04 July 2013

The Invention of Rewriting Revision?

Declaration of Independence.  ... Digital ID: psnypl_mss_1228. New York Public LibraryI’m looking at successive drafts of the Declaration of Independence while considering Craig Fehrman’s Boston Globe essay on revision in writing.

Fehrman says that Hannah Sullivan’s The Work of Revision posits that “revision as we now understand it—where authors, before they publish anything, will spend weeks tearing it down and putting it back together again—is a creation of the 20th century.”

More specifically, she argues that approach to rewriting is a product of the typewriter, cheaper typesetting, and word-processing programs. In days when paper and printing were rarer resources, authors didn’t see so many versions of their work and therefore took fewer opportunities to rewrite.

Yet the article omits some counterexamples. It cites John Milton’s “Lycidas” as an example of a writer making “local tweaks instead of significantly recasting.” It doesn’t mention that Milton issued Paradise Lost in two forms, the first divided into ten books and the second into twelve, as he revised his work. Alexander Pope published three versions of The Rape of the Lock within a decade.

Fehrman says Sullivan cites the Romantics as a school that “made resisting revision a virtue. The best literature, they believed, flowed from spontaneous and organic creative acts.” Yet no great English poem was more fussed over and rewritten (not always to good effect) than William Wordsworth’s verse autobiography, posthumously published as The Prelude.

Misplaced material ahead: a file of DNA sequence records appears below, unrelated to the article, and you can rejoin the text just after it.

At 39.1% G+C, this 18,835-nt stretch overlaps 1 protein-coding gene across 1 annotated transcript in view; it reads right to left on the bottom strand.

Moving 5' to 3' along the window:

The Work of Revision doesn’t appear to go deep into English literary history, or to find the same trends in the literature of other languages where the same typesetting technologies applied. The catalog copy names only Modernist authors, contrasted with a nameless swarm of “Romantics,” and the earliest name in the table of contents is Henry James.

It might be more accurate to say that the Modernists, in contrast to their immediate literary predecessors, talked a lot more about revision, and about what hard work it was. And that would be significant in how they, and we, think about art. But are writers really driven more to revise now, or do we just see and hear about it more often?

1 comment:

J. L. Bell said...

I wonder if the crucial technology behind this perceived change isn't the typewriter but coal furnaces and toilets. We may not have older authors' manuscripts because after scribbling all over those papers they reused them to light fires or wipe their bums.

Just think of the number of nineteenth-century manuscripts said to have been lost, in whole or part, to housemaids starting fires with them. Those servants must have been in the habit of burning paper with writing on it.